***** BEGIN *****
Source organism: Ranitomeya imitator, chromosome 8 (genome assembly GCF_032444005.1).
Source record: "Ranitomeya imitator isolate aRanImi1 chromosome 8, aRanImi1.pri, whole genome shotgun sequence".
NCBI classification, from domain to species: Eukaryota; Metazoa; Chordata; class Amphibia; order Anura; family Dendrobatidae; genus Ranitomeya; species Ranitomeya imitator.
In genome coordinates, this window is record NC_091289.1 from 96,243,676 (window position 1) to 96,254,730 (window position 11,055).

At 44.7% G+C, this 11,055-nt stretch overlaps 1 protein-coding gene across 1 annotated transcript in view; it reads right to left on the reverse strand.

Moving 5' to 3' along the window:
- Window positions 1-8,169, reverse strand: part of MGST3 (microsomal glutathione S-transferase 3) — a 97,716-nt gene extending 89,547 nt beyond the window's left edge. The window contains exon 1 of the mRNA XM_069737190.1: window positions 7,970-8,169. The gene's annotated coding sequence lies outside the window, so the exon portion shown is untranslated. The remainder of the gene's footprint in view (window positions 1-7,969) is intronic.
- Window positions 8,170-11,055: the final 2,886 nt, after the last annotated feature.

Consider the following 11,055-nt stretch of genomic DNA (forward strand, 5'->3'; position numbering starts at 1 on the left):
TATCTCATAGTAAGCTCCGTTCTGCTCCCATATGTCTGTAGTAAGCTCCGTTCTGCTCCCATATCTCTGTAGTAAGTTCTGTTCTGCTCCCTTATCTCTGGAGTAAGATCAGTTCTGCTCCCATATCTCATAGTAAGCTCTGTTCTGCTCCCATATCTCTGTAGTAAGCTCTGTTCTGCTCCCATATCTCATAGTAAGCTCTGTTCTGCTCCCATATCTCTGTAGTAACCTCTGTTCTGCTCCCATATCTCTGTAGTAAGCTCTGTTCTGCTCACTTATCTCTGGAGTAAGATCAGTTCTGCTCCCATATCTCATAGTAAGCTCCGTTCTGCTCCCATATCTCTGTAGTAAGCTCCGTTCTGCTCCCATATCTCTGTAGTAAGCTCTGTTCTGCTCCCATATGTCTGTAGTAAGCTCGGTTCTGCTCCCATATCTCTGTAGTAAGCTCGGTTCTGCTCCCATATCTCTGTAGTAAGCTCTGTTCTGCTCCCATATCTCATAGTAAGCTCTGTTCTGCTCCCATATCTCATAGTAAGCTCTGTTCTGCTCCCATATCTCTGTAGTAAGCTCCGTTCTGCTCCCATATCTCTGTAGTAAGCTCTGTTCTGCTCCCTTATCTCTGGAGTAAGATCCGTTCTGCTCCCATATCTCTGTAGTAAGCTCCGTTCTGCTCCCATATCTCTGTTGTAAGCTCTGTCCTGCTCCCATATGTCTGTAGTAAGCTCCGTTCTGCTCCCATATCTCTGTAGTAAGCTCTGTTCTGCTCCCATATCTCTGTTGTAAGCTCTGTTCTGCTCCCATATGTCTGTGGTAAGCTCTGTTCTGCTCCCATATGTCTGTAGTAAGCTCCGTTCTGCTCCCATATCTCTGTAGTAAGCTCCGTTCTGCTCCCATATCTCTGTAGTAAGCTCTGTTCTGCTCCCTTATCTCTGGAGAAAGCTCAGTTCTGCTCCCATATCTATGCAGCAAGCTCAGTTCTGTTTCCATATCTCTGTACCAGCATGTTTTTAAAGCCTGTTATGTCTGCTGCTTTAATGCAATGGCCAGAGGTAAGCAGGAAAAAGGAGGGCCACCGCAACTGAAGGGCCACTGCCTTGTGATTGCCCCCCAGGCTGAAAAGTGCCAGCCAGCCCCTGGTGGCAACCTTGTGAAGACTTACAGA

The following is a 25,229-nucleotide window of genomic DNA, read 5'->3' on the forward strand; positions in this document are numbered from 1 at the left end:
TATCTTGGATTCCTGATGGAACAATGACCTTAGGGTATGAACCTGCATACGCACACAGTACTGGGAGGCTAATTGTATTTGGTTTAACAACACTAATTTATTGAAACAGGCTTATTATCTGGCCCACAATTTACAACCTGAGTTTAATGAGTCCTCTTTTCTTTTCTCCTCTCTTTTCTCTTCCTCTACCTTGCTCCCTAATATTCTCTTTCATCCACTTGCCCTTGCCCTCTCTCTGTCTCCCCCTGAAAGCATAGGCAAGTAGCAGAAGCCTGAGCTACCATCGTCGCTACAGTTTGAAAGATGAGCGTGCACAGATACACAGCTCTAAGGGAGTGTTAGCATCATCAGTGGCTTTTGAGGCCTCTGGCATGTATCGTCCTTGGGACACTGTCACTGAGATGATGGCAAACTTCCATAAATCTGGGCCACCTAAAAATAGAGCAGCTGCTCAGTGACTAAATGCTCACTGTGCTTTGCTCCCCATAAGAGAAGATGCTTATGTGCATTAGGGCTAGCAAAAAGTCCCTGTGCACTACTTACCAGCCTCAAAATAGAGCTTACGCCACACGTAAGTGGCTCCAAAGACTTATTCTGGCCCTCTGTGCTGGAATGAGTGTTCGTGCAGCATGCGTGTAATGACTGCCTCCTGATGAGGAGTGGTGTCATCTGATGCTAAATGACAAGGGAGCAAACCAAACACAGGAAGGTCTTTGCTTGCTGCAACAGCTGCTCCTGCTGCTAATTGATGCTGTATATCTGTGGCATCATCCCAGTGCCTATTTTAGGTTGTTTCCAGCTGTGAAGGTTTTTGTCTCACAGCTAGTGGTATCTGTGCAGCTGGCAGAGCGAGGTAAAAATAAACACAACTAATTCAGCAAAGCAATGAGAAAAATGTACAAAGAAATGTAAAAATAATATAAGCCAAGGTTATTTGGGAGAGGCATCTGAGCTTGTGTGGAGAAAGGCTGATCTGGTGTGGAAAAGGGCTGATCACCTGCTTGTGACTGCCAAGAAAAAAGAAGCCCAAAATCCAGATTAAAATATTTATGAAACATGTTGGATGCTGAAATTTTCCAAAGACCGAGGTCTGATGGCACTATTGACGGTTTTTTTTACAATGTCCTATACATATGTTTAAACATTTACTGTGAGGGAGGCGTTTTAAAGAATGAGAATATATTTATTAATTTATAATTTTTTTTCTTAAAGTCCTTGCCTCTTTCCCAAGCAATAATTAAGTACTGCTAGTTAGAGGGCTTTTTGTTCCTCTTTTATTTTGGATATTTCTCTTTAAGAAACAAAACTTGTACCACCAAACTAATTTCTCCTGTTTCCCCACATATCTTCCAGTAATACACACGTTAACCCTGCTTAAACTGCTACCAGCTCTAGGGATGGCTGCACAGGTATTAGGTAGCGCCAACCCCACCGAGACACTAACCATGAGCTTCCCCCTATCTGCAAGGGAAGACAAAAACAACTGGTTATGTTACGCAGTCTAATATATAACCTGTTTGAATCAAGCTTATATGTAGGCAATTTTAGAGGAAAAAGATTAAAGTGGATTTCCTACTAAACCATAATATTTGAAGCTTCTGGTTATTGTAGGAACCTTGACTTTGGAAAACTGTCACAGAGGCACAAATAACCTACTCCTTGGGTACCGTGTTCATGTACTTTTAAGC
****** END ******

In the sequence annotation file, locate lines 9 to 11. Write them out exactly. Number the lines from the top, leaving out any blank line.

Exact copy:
Consider the following 11,055-nt stretch of genomic DNA (forward strand, 5'->3'; position numbering starts at 1 on the left):
TATCTCATAGTAAGCTCCGTTCTGCTCCCATATGTCTGTAGTAAGCTCCGTTCTGCTCCCATATCTCTGTAGTAAGTTCTGTTCTGCTCCCTTATCTCTGGAGTAAGATCAGTTCTGCTCCCATATCTCATAGTAAGCTCTGTTCTGCTCCCATATCTCTGTAGTAAGCTCTGTTCTGCTCCCATATCTCATAGTAAGCTCTGTTCTGCTCCCATATCTCTGTAGTAACCTCTGTTCTGCTCCCATATCTCTGTAGTAAGCTCTGTTCTGCTCACTTATCTCTGGAGTAAGATCAGTTCTGCTCCCATATCTCATAGTAAGCTCCGTTCTGCTCCCATATCTCTGTAGTAAGCTCCGTTCTGCTCCCATATCTCTGTAGTAAGCTCTGTTCTGCTCCCATATGTCTGTAGTAAGCTCGGTTCTGCTCCCATATCTCTGTAGTAAGCTCGGTTCTGCTCCCATATCTCTGTAGTAAGCTCTGTTCTGCTCCCATATCTCATAGTAAGCTCTGTTCTGCTCCCATATCTCATAGTAAGCTCTGTTCTGCTCCCATATCTCTGTAGTAAGCTCCGTTCTGCTCCCATATCTCTGTAGTAAGCTCTGTTCTGCTCCCTTATCTCTGGAGTAAGATCCGTTCTGCTCCCATATCTCTGTAGTAAGCTCCGTTCTGCTCCCATATCTCTGTTGTAAGCTCTGTCCTGCTCCCATATGTCTGTAGTAAGCTCCGTTCTGCTCCCATATCTCTGTAGTAAGCTCTGTTCTGCTCCCATATCTCTGTTGTAAGCTCTGTTCTGCTCCCATATGTCTGTGGTAAGCTCTGTTCTGCTCCCATATGTCTGTAGTAAGCTCCGTTCTGCTCCCATATCTCTGTAGTAAGCTCCGTTCTGCTCCCATATCTCTGTAGTAAGCTCTGTTCTGCTCCCTTATCTCTGGAGAAAGCTCAGTTCTGCTCCCATATCTATGCAGCAAGCTCAGTTCTGTTTCCATATCTCTGTACCAGCATGTTTTTAAAGCCTGTTATGTCTGCTGCTTTAATGCAATGGCCAGAGGTAAGCAGGAAAAAGGAGGGCCACCGCAACTGAAGGGCCACTGCCTTGTGATTGCCCCCCAGGCTGAAAAGTGCCAGCCAGCCCCTGGTGGCAACCTTGTGAAGACTTACAGA

The following is a 25,229-nucleotide window of genomic DNA, read 5'->3' on the forward strand; positions in this document are numbered from 1 at the left end: